An unsettling look at how easily fires can start in a building and the lack of fire compartmentation design in buildings costs lives.
Some stupid accidents
Fires usually start from the most innocuous, or stupid, of reasons.
For example, a woman in Bridgend, South Wales, accidentally set her house on fire last year after trying to kill a spider by spraying it with a lit aerosol can.
Even more stupid, again last year, was a rioter in Ferguson, Missouri who accidentally burned down his own house after mistaking it for a convenience store.
According to a report, the 32-year-old threw a Molotov cocktail at a window not realizing he was setting fire to his own home.
Or, back in the UK, the Nottingham council tenant who this year accidentally caused £9,000 damage to his home when he set fire to rubbish too close to an outside wall, a fire that spread into the roof causing significant damage.
Worse happened when a 31-year-old sneaked into a storeroom in his factory in Crumlin, South Wales to have a crafty cigarette – starting a fire that caused £25 million of damage and cost 100 people their jobs – including his parents who also worked at the factory.
The blaze in 2012 took only 10 minutes to engulf the factory, and the sneaky cigarette not only cost him his job but over six years in prison.
Forbes Magazine has some light-hearted examples of stupidity and fire.
For example, the American tycoon who decided to cook a single chicken breast in a deep fryer. No problem, except the fryer was in his basement and he then left the house to walk his dog. The subsequent fire cost him $1 million.
Or the other rich idiot who thought it was a good idea to hang a Warhol painting over his fireplace. The painting melted, leaving him with a $multi-million claim.
Generally, however – arson aside – most fires start from only the smallest of accidental causes – often a faulty wire or casually dropped cigarette.
For example, nine people died in a high-rise residential block in London in 2009, most likely caused by an electrical fault in a TV in a ninth-floor flat.
Compare that with the worst civilian tragedy in Paraguay for the last sixty years, which started with a spark in a grill in a fast food outlet. That comparatively minor incident in the Ycuá Bolaños supermarket on the outskirts of Asunción, the country’s capital city, would go on to orphan over 200 children.
Materials such as metal can absorb heat and transmit it to other rooms or shops by conduction, where it can cause new fires to break out. Radiation transfers heat in the air, until it too sets off secondary fires, spreading the danger away from its original location.
That happened recently in a shopping centre in Qatar, where an electrical fire started near a child care centre, going on to trap the children and their teachers. In total, 13 children died, mostly from smoke inhalation, as well as four teachers and two fire-fighters.
The list goes on and on, although thankfully most accidental (or stupid) fires are dealt with relatively quickly – and don’t cause loss of life.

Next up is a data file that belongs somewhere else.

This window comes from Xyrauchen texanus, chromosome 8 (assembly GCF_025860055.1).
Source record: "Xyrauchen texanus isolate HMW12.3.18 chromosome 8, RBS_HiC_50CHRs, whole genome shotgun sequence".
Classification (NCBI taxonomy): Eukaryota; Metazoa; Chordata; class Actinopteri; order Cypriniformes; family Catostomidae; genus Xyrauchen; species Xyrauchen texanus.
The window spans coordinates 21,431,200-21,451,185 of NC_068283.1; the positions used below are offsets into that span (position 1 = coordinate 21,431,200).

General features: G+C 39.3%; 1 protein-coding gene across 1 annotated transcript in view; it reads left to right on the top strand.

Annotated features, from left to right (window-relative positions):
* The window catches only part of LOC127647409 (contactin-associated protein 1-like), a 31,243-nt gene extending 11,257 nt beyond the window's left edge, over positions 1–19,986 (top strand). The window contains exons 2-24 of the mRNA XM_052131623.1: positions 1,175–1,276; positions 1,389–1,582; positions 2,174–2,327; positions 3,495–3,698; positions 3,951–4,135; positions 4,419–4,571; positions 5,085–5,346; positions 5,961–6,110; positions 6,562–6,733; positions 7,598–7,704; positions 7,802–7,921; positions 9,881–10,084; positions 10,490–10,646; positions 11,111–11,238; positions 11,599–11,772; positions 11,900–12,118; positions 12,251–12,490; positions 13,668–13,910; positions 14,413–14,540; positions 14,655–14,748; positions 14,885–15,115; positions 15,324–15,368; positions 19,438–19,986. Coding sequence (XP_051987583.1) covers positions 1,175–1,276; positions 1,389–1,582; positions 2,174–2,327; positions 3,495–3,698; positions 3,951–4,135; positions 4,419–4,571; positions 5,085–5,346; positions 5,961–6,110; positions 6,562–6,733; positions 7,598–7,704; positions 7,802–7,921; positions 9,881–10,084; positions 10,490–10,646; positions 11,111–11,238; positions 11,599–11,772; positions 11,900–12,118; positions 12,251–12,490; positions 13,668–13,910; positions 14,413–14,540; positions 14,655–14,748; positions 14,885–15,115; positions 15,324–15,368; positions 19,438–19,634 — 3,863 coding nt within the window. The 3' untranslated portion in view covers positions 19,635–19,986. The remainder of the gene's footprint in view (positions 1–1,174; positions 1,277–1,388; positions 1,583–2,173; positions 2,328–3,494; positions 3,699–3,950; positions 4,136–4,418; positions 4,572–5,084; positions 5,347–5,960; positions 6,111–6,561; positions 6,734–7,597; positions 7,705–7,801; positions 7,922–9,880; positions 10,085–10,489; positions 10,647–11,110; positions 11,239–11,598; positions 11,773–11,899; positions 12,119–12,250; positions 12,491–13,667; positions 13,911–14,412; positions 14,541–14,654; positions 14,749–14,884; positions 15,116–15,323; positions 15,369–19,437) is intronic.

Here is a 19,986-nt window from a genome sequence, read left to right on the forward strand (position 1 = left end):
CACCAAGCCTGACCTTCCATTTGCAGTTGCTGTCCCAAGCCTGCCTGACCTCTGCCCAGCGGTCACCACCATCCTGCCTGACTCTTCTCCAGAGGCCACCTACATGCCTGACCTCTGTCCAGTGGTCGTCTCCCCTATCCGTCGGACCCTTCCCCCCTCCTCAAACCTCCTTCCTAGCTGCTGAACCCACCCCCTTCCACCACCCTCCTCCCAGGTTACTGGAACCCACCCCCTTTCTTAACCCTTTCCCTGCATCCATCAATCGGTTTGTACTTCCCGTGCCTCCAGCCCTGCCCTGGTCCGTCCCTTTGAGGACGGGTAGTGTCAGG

One that did, and changed both design and safety regulations on the London Underground, was a fire on an old wooden escalator in 1987. Probably started by a discarded match, despite smoking having been banned in the Underground two years earlier, the fire claimed the lives of 31 people, including a fire fighter and a homeless man who wasn’t identified until 2004. Dozens more were injured.
This May also marked the 30th anniversary of one of the UK’s worst fire disasters, when 56 people died at Bradford City’s football stadium. Over 250 other supporters from both Bradford City and Lincoln City were injured, many seriously. Worse, people had to break down locked exits to escape.
Again, a dropped cigarette was the most likely cause – and led to much greater safety in major stadiums.
The greatest risk does, of course, come in places where large numbers of people congregate – for example large offices, shopping centres, or transport hubs – and modern fire regulations are all about active fire systems such as sprinklers or passive systems such as fire protective glazing.
A key factor is compartmentation – trapping the fire in a contained space, and therefore preventing it spreading, for up to 120 minutes. And it’s not just fire: as with the Qatar fire, the majority of deaths can be through inhaling smoke or toxic gases.
Containment also allows fire fighters to easily reach the seat of the fire, limits damage to a specific area and – most importantly – gives everyone in that building the time to safely escape.
But – and it is a big but – we always emphasise that in a fire situation the performance of any glazing system relies on compatibility between the glass and its framing system and that, if one fails, both fail. Insist on proven, tested compatibility.
In a fire, the sudden venting of oxygen caused by a glazing system failure can have a significant and catastrophic effect on rapid fire growth – at worst, leading to back-draft or flashover, two of the most feared scenarios faced by fire fighters.
The fact is that fire is both friend and foe. Modern glazing systems from companies such as Wrightstyle are designed to contain fire. But they won’t be any use if you hang your Warhol over the fireplace.